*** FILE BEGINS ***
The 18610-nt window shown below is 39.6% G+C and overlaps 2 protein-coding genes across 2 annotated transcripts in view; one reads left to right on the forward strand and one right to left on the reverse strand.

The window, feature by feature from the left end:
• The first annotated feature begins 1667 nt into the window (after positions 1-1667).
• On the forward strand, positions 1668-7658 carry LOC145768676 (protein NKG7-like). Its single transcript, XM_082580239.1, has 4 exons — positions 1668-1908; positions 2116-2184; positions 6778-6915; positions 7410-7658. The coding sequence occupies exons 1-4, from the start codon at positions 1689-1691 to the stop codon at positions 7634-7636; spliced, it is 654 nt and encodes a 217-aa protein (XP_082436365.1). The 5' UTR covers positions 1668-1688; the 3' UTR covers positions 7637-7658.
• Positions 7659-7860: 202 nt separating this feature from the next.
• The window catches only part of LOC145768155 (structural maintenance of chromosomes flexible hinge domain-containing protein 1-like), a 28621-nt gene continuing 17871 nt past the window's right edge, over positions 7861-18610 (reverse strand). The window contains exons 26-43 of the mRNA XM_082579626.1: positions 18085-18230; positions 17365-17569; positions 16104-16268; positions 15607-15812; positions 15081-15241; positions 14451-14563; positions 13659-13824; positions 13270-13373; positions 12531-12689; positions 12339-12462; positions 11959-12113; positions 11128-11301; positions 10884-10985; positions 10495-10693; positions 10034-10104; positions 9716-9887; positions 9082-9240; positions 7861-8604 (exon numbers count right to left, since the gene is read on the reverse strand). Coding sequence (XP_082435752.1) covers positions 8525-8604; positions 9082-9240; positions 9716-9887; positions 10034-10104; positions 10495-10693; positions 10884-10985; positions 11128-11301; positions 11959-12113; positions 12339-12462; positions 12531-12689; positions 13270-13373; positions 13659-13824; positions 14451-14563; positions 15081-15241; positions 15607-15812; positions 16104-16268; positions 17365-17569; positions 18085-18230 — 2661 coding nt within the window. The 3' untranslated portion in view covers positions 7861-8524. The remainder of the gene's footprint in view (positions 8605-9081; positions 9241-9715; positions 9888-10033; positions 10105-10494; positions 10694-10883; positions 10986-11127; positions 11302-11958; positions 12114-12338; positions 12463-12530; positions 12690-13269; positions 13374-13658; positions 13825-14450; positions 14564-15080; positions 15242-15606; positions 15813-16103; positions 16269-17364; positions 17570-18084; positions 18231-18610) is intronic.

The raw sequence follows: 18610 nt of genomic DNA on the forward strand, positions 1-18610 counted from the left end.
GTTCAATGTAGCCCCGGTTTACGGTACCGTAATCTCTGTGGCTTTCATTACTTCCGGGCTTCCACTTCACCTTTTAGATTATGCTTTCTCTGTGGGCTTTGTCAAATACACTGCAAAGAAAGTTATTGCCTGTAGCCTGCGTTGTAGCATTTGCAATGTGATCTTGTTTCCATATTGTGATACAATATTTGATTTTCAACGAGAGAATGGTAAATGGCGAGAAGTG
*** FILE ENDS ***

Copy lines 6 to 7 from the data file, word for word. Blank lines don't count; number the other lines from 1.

• The window catches only part of LOC145768155 (structural maintenance of chromosomes flexible hinge domain-containing protein 1-like), a 28621-nt gene continuing 17871 nt past the window's right edge, over positions 7861-18610 (reverse strand). The window contains exons 26-43 of the mRNA XM_082579626.1: positions 18085-18230; positions 17365-17569; positions 16104-16268; positions 15607-15812; positions 15081-15241; positions 14451-14563; positions 13659-13824; positions 13270-13373; positions 12531-12689; positions 12339-12462; positions 11959-12113; positions 11128-11301; positions 10884-10985; positions 10495-10693; positions 10034-10104; positions 9716-9887; positions 9082-9240; positions 7861-8604 (exon numbers count right to left, since the gene is read on the reverse strand). Coding sequence (XP_082435752.1) covers positions 8525-8604; positions 9082-9240; positions 9716-9887; positions 10034-10104; positions 10495-10693; positions 10884-10985; positions 11128-11301; positions 11959-12113; positions 12339-12462; positions 12531-12689; positions 13270-13373; positions 13659-13824; positions 14451-14563; positions 15081-15241; positions 15607-15812; positions 16104-16268; positions 17365-17569; positions 18085-18230 — 2661 coding nt within the window. The 3' untranslated portion in view covers positions 7861-8524. The remainder of the gene's footprint in view (positions 8605-9081; positions 9241-9715; positions 9888-10033; positions 10105-10494; positions 10694-10883; positions 10986-11127; positions 11302-11958; positions 12114-12338; positions 12463-12530; positions 12690-13269; positions 13374-13658; positions 13825-14450; positions 14564-15080; positions 15242-15606; positions 15813-16103; positions 16269-17364; positions 17570-18084; positions 18231-18610) is intronic.

The raw sequence follows: 18610 nt of genomic DNA on the forward strand, positions 1-18610 counted from the left end.